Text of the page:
“To access your account’s storage, enter your Friend Code through the knob in the center prior to twisting the handle…”

Tipper studied the Deposit Box’s circular handle, where sure enough, the central circle was raised slightly with numbers engraved in intervals of ten between dotted lines. Dad had apparently already set up a storage account on his end of things, so now he just needed to enter the code. The Kecleon looked down at the sheet and the numbers that had been written down on them, and figured that those lines must’ve been for the numbers in between the intervals. He carefully twisted the knob until they matched their numbers, a few clicks to the left, and then back to the right, and then back left again…


Tipper blinked and tested the rotating handle, which incredibly, moved back and forth smoothly. He pulled it counterclockwise, watching as the heavy-looking lid propped itself open and…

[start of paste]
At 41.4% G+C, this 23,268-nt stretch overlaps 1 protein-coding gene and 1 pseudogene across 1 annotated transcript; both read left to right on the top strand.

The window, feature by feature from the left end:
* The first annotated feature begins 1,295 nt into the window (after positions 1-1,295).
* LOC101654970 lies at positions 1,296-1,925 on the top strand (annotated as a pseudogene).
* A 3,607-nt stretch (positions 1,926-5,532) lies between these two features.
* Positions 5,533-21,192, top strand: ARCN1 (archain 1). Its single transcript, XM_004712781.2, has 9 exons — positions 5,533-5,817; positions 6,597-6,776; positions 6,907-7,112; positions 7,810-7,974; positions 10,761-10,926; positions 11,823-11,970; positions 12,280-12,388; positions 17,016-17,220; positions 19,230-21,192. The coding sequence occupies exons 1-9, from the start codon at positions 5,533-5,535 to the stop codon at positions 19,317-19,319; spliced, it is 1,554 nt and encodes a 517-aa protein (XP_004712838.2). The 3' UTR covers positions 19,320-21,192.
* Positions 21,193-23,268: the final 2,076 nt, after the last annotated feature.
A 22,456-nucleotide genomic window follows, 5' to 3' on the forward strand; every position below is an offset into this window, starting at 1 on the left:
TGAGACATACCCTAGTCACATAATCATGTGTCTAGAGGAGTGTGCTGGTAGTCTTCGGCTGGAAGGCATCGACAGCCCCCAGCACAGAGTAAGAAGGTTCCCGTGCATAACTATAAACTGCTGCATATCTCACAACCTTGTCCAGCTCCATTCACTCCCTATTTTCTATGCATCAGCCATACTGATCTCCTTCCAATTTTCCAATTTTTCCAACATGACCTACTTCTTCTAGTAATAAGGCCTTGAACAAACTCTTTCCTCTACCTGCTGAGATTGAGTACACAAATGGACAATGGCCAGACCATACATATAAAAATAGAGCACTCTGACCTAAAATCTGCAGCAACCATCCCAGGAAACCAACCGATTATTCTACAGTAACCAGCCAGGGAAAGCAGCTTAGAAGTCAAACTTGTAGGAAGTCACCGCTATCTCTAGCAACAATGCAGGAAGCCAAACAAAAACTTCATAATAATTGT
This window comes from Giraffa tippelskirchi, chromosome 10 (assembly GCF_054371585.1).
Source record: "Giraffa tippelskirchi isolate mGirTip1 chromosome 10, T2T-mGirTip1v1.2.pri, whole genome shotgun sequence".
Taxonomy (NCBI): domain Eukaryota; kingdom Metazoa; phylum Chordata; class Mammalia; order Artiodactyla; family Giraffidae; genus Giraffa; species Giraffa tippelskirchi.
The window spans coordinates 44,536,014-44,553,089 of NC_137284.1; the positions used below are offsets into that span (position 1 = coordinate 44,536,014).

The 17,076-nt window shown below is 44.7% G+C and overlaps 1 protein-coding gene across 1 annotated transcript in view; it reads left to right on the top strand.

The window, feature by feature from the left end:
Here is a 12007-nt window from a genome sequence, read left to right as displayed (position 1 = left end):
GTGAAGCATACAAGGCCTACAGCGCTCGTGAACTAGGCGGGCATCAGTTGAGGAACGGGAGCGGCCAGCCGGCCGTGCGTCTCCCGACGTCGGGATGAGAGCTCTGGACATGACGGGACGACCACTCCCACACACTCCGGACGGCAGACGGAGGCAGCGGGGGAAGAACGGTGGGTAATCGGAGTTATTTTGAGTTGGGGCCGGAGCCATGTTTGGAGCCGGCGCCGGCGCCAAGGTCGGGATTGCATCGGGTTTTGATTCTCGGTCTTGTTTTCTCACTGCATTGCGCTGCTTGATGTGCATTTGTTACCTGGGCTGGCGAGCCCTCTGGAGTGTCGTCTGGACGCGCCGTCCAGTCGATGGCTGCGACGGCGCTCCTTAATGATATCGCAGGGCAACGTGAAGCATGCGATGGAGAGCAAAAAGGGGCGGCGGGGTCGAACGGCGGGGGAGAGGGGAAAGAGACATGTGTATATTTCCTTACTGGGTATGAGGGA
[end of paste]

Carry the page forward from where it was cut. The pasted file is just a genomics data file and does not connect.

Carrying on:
He found that the inside was packed full of various odds and ends. Seeds, Wonder Orbs, even the occasional accessory or garment. There was even a small partition inside that was filled with Poké coins. So these things were able to be used to store money in them.

He’d heard various rumors about the consortium that had set these Deposit Boxes up: that prominent bankers and storage keepers had financed their creation in the search of more secure vaults for their establishments, that they had been built based on designs reverse engineered from those abandoned sites on the Air Continent which were rumored to be of human origin.

He didn’t know how true any of those stories were, but he could already tell that this box was going to be a lifesaver. Why he wasn’t sure if he’d ever need to visit a traditional Bank or Storage Shop again after this!


Tipper jolted up with a sharp yelp as the ground shook, and turned towards the Box Buster’s shop across the road. He’d occasionally hear the sound of splintering wood or cries coming from it on prior days, but he didn’t remember them ever being this forceful.